Two brides and two grooms celebrated Valentine’s Day with a symbolic walk down the aisle in the Shepherd Union Atrium. The brides joined hands not with the grooms, but with each other, as did the two men.

Thomas Alberts, a member of the Diversity Board and the “Stop the Hate” chair at Weber State University, coordinated the event, inviting students from WSU’s Gay-S

Cody Windsor (left) and Colten Marshall participate in a staged wedding as two grooms marrying each other.

traight Alliance to act as the couples in a staged wedding ceremony. Kelsey Capoferri, WSU’s GSA president and a creative writing junior, and Karlee Berezay, a sociology junior, were the brides, with anthropology junior Colten Marshall and radiology junior Cody Windsor as the grooms. The ceremony started at noon in front of a packed Atrium, followed by a panel discussion in the Center for Diversity and Unity that ran until 1 p.m.

“While not an official ceremony today, we are at a time in history where it is looking more and more possible for marriages to happen for all people who love each other,” said Adrienne Gillespie, coordinator of the center. “That is a pretty amazing thing from my perspective.”

When the couples kissed after exchanging the traditional vows, the crowd clapped and cheered, a reaction Windsor said he hadn’t expected. WSU police were on hand in case of aggressive protests, but the assembled students responded positively.

“I was not expecting, you know, applause and so many happy people!” Windsor said. “I was expecting more of a ‘Strange. All right, I can work with that.’ But to see so many happy people, applause and cheering, I was like, ‘Yeah!’ It really made the whole event much better.”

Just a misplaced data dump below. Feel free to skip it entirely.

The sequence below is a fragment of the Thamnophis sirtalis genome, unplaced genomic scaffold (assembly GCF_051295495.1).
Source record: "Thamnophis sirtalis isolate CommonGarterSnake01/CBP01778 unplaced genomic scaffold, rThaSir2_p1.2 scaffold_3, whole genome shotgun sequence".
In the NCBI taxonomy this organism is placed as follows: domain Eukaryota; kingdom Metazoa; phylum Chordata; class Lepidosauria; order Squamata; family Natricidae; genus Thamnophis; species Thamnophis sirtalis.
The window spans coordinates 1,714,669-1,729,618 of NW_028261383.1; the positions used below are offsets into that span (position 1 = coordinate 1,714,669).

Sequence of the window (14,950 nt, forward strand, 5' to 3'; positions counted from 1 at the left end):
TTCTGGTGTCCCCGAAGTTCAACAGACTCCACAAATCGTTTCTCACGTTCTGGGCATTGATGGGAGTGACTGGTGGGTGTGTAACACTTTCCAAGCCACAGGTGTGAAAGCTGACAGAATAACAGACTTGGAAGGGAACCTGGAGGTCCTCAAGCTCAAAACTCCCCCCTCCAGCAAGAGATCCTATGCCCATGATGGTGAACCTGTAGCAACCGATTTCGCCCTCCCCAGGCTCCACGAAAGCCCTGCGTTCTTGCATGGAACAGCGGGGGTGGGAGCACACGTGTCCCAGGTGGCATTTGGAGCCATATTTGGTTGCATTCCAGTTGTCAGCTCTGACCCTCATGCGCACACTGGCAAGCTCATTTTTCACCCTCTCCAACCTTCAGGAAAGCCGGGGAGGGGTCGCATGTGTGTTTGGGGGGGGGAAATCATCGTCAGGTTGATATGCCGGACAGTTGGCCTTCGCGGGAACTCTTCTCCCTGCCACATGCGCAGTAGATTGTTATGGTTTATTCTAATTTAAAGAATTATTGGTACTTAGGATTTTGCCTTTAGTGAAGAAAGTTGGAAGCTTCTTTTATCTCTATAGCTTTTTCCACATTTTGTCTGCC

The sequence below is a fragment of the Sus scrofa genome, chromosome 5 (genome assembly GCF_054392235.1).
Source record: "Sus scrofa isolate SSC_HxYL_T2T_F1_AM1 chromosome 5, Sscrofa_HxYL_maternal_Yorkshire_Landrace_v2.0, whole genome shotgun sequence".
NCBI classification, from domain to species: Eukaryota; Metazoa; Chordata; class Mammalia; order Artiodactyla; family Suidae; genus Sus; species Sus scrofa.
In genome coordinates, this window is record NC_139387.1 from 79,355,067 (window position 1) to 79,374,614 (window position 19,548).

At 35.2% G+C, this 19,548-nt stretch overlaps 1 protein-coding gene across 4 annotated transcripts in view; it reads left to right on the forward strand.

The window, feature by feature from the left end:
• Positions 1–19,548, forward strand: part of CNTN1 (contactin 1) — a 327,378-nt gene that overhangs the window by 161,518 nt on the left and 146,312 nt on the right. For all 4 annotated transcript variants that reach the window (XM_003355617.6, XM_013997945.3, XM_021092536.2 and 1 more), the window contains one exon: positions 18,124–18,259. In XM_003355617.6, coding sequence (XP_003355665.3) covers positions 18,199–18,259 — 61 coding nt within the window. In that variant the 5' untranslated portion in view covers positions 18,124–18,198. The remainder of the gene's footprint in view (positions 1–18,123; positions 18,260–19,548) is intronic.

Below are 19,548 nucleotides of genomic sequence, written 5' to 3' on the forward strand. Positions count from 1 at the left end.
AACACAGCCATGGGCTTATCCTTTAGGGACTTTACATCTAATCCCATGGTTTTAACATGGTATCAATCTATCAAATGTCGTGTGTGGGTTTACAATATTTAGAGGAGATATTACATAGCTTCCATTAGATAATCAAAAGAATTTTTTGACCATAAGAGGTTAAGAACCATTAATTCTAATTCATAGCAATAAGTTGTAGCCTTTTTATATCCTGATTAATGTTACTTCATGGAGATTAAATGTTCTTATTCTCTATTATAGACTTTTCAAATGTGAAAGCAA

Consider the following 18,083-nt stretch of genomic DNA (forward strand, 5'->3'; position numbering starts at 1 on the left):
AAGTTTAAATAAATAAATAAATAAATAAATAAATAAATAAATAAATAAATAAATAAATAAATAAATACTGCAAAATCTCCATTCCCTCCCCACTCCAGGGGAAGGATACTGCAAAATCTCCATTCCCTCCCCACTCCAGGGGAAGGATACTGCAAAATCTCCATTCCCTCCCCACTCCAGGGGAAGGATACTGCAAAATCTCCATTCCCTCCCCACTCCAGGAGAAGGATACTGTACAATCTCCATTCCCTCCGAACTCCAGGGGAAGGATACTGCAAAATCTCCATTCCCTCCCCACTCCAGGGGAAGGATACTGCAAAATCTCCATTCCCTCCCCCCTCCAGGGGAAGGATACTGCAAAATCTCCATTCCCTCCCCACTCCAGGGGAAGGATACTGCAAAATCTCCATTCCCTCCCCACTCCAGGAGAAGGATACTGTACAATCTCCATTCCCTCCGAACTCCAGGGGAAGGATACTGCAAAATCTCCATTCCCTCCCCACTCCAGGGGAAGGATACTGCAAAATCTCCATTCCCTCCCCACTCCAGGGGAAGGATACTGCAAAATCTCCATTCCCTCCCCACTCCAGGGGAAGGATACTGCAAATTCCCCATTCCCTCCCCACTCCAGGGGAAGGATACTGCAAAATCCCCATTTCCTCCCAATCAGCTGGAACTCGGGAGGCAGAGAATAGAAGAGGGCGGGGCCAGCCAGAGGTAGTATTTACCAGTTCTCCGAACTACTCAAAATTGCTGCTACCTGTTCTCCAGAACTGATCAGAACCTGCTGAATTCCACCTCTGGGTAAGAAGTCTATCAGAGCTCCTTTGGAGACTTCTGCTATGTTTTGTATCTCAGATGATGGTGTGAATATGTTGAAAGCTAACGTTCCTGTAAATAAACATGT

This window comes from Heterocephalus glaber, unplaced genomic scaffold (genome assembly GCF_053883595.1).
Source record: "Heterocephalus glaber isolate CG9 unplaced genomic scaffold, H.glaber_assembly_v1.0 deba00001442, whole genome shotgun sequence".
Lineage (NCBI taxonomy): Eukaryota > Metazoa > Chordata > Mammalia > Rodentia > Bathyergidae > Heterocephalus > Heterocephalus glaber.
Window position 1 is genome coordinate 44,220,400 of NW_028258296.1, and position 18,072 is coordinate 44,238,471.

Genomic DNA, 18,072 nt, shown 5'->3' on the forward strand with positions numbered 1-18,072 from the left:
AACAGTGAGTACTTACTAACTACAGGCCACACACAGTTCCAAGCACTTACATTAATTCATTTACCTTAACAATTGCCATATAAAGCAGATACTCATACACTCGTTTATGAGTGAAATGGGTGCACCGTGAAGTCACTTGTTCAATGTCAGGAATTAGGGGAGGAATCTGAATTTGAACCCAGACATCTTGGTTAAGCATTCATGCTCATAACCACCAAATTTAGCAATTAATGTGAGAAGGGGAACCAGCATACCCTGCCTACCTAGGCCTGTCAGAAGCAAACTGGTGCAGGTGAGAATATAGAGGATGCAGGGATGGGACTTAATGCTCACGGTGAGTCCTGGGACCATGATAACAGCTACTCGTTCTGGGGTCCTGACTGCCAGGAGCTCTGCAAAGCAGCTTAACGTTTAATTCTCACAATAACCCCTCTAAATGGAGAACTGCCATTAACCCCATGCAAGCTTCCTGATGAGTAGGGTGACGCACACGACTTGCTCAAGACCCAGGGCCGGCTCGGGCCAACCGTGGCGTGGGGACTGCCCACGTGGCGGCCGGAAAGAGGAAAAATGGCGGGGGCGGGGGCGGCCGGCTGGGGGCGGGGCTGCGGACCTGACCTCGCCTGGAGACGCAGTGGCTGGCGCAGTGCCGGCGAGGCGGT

The discussion panel consisted of the “married couples” and Gillespie. Before opening up the discussion to the audience, the panelists all shared what marriage means to them.

“I don’t think that marriage has to do with religion anymore; I think it has to do with love,” Capoferri said. “. . .  All that matters is that you consider yourself husband and wife, or wife and wife, or husband and husband, or whatever you want to call it.”

Gillespie said she thought the topic of same-sex marriage is particularly relevant during Black History Month, given that black slaves in the U.S. weren’t allowed to marry and started their own traditions for it. She also cited the 1967 case of Loving v. Virginia, which legalized interracial marriage.

“One reason that might be particularly important to me is my boyfriend is Caucasian, and we talk about marriage — at least one day we will get married, and to know that there had been a law at one time that would have said that we could not marry is shocking and disheartening,” she said. “To know that there is a law today, to think that it is illegal or unrecognizable for people to love each other, to be married, is still shocking to me.”

Caitlin Leek, a nursing freshman who attended, said she thought the panelists handled the subject matter maturely.

“They’re calm, and they state their opinion without being mean to straight people,” she said. “. . . I thought it was fun to listen and watch, get their point of view . . . and to listen to them talk about how they feel about the matter, learn some new things.”

Though the students who participated are not actually in romantic relationships with each other, Marshall emphasized the symbolic significance of the staged wedding.

“I feel like it could be, in a sense, not necessarily between the two of us, but . . . symbolic to the fact that maybe in the future I can do this with somebody,” he said.

Capoferri added that its purpose was also to encourage pride among LGBT students.

“It’s not necessarily that me and Karlee are married; it’s just the fact that it can happen, and we just wanted to show people that, if we’re brave enough to do it, then you can as well. I just think that’s what it’s really about.”

Editor’s note: Thomas Alberts is employed with The Signpost as assistant managing editor.

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